Inspiration can happen in the most unlikely places. For Colorado Academy Pre-Kindergarten teacher Roy Mills, it was 12 years ago during a flight where, in his own words, his fear of heights made him pull a blanket over his head. Inside his head, however, between the fears of looking out the window and that of a looming plane crash, his vivid imagination conjured a slightly different scene.
“This is where this whole creative process started for me,” he says to a room full of fascinated CA third graders, their mouths agape and eyes fixed on Mills. “I immediately saw a little bed and in the bed was a little boy. It was the middle of the night; blue light, and then the lights went out: pitch dark. The lights came up. I saw this boy, and then a long arm with these big red claws reaching for the boy. Lights went out. Lights came back. Now the arm was even higher above the boy’s bed and there’s a body behind it—a huge, black furry monster with red eyes, and he’s lowering down on the boy. Lights go out. Lights come back: There’s the boy in the bed; monster’s gone. Lights go down. Lights come back: The bed is empty, the monster’s gone; start of the play.”
What began as an opening scene for Mills—whose first career was that of a professional actor—evolved into drawings, a script, puppets and finally a book titled Manchewla the Gorger. As he walks across the room from side to side, animated in his explanation, he talks to Lower School students about that creative process.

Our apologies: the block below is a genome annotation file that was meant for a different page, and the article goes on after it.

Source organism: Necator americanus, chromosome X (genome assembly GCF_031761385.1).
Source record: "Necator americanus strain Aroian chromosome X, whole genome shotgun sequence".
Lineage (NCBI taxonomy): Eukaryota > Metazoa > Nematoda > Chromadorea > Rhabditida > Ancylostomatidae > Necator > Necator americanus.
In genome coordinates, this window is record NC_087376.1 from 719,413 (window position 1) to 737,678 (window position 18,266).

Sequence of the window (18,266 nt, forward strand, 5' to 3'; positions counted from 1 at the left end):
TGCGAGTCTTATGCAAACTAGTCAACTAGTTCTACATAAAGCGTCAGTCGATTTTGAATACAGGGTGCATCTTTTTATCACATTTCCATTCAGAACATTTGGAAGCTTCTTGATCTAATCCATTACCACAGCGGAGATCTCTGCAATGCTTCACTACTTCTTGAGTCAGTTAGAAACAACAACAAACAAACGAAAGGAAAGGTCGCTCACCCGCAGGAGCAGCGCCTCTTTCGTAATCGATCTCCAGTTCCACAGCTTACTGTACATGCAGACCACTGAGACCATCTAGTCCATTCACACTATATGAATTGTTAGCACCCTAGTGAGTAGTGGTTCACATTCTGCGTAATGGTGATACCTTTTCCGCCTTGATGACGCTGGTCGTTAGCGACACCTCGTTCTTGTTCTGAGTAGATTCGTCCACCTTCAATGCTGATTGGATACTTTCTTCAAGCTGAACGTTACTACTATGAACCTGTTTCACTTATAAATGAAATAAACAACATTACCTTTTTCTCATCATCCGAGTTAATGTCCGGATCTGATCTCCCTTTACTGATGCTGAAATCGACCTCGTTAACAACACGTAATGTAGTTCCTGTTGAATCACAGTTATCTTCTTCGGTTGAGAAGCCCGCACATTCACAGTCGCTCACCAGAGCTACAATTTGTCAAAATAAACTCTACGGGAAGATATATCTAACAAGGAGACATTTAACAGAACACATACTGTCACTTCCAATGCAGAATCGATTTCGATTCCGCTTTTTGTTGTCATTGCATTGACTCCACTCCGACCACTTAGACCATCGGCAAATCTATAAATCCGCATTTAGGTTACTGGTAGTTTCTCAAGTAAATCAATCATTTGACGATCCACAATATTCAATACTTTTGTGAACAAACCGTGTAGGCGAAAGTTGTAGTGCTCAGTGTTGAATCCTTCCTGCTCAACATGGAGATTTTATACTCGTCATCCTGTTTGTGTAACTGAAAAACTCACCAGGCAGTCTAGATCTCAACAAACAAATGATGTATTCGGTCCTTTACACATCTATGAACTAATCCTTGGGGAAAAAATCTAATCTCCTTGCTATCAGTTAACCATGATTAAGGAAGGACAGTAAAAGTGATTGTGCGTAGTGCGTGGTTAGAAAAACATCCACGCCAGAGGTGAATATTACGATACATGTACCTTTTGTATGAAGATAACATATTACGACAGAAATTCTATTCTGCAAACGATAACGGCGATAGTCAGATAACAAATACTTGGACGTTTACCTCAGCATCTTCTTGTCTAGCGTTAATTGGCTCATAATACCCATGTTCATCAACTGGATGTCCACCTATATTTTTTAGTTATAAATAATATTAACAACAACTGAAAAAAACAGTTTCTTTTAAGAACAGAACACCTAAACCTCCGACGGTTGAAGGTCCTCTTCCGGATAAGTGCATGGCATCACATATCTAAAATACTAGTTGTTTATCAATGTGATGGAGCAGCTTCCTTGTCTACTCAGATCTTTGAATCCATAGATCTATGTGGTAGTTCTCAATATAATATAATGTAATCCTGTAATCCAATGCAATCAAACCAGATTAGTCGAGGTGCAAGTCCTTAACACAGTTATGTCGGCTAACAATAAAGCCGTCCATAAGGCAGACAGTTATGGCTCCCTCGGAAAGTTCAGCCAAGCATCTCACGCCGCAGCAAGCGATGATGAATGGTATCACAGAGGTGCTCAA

“I thought: What does it mean—this scene?,” he says. “I had to figure out what it was.”
Mills got to work making sketches of the characters. He holds up one of those drawings, inspiring laughter amongst the students. It’s a monster called Doper Frazzle, a dopey looking thing with a buzz cut and overalls whose voice sounds like that of Arnold Schwarzenegger.
Doper Frazzle lives in a fictional village of monsters that aren’t of the menacing variety. In fact, the village is known for being an ideal place to live. That is, until kids start being stolen from their beds in the night. The story is about what happens in the village when an unknown monster starts taking children.
Because of his idea that puppets are “limitless,” Mills got to work turning his sketches into puppets for use in a play.
“We started with an idea. We made sketches; turned it into a play; the play turned into puppets, but we didn’t have the money to put it on. And then my wife one day out of the blue said, ‘Turn it into a children’s novel.’”
Putting down the puppet of Doper Frazzle, he holds up the 152-page manuscript intended for 9-13 year olds. On its cover reads Manchewla the Gorger. “I had no business writing a children’s novel other than I like to read,” he says. “But I went through the creative process anyway, and you can, too.”
In fact, creativity—the ability to dream and create things that we imagine—is one of the most critical skills for the future. A popular survey conducted by IBM of 1,500 CEOs from 60 countries and 33 industries identifies creativity as the “most crucial factor for future success,” a sentiment Mills echoes while talking to the students.
“To me creating is one of the most satisfying, important things we have in this world,” Mills says. “Because when you create, you create out of nothing. You create something that did not exist until you brought it into the world. Whatever you create is completely new to the world. It is entirely yours.”
As Mills explains that he’s working with an agent to get the book published, the students draw pictures of their own monsters in their composition books.
One girl looks up from her sketch to ask a question. “Is this at Barnes & Noble?” she asks. “I’d like to know how it ends.”